Two Afghan boys head home from their farms at dusk on November 13, 2010 in Kandahar Province Afghanistan. Photo credit: Nate Derrick
What is the problem?
The climate change agenda in Afghanistan is still in its infancy as the country continues to overcome the effects of more than three decades of conflict that have displaced millions of people, destroyed critical infrastructure, and weakened institutions. Climate change will bring more frequent drought to Afghanistan, which will adversely affect all NRM sectors through lower productivity. Agriculture, water resources and forests are most likely to be severely impacted by these changes.
There will be increasing impact on the most vulnerable in society, particularly the estimated 20 million rural poor. These impacts will also have effects on economic development and national security. Building climate resilience and encouraging adaptation to change needs to be mainstreamed into national policies and planning processes, starting with natural resource sectors, especially agriculture and forestry. The benefits of doing this as soon as possible will pay off in terms of more resilient livelihoods, improved job opportunities, an enhanced natural resource base, and more resilient communities.
What is ACT doing about it?
ACT has supported the Afghanistan government to reach its twin imperatives of economic growth and development, which would be seriously jeopardized unless adaptation to climate change is mainstreamed into natural resource policies and sectors. Supporting the Ministry of Agriculture, Irrigation and Livestock (MAIL) to incorporate adaptation planning into resource management strategies was seen to be central in sustaining rural livelihoods, by buffering them against impacts of climate change.
This intervention involved taking an early draft of a national Strategy on NRM, and radically improving it with appropriate technical support. Through a very participatory process with stakeholders throughout the country, climate change adaptation was mainstreamed throughout and two other important themes – gender and pro-poor – were also mainstreamed.
How does government benefit?
MAIL is a large and important ministry in Afghanistan, with a staff of nearly 10,000 throughout the country. It is in the process of transition from a traditional line ministry with direct involvement in production promoting activities including government farms and delivery of free extension and input provision into a modern, streamlined ministry providing public sector services and facilitating private sector development in the agriculture sector. It has very significant political influence within government, and ACT’s interventions are thus high profile.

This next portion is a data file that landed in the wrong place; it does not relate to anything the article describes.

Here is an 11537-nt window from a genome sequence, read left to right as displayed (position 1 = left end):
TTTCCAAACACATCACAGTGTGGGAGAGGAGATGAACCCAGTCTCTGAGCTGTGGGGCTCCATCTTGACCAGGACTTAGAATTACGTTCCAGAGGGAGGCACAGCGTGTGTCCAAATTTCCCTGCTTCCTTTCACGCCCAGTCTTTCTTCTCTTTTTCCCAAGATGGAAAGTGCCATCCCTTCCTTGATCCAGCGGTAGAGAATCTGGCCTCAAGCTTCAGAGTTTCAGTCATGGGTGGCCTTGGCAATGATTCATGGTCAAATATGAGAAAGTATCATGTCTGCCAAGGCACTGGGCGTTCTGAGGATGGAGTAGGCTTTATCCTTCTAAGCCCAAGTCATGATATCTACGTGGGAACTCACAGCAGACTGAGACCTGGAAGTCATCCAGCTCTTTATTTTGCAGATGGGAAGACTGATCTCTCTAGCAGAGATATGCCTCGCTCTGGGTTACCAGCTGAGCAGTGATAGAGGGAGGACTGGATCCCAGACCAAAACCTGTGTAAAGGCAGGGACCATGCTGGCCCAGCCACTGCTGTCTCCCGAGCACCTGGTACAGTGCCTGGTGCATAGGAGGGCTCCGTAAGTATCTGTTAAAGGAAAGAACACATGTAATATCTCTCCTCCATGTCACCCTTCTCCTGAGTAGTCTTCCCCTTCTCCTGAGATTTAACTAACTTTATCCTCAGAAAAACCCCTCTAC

MAIL had already started work on development of the NRM Strategy when the ACT project began work in the country. Senior government staff recognized the potential benefit of having access to the high quality international experience that ACT can supply, and were also keen to grasp the opportunity to mainstream climate change in their document. The production of the Strategy is seen within government as a success, and it is very likely that this activity will be adopted by other ministries, possibly starting with the Ministry of Energy and Water (MEW). ACT will continue to support this.
How do the poor and vulnerable benefit?
The poor are always the most vulnerable to the effects of climate change, which will aggravate existing food insecurity and impact heavily on those dependent on the agricultural economy. Proportionally these effects will be felt more by subsistence agriculturists and pastoralists, and women and children will be at the bottom of the pecking order. Over half of the population in Afghanistan live just above the poverty line; nearly three quarters are food insecure; some 90% are illiterate; and all rely heavily on agriculture, livestock other non-farm activities. Climatic shocks will tip a large number over the edge and into poverty.
The NRM Strategy will help poor people as it provides government with a tool with which it can leverage funds for development activities and projects. Funds will mainly come from outside, including multilateral, bilateral sources, with an increasing focus on global funds. ACT is also supporting the Government of Afghanistan to develop a Climate Finance Unit, and it will be the primary objective of this unit to access these funds.
What happens next?
The NRM Strategy provides guidance for climate change adaptation interventions at the national level. The next step is to begin implementation, once funding is found. This will be conducted mainly at local government level, where the mandate in Afghanistan is to work for communities. At this level, local government technical staff must be equipped with knowledge and skills to address climate change problems effectively. Currently the level of knowledge and skills relating to climate change is low.
As an entry point for climate change adaptation interventions there is a need to build capacity of staff working in the field. Short courses, training workshops and on-the-job training are needed to ensure that capacity of the local government authorities regarding climate change aspects is improved. A manual that can offer guidance for practitioners would be a useful tool to develop. ACT will continue to support these activities.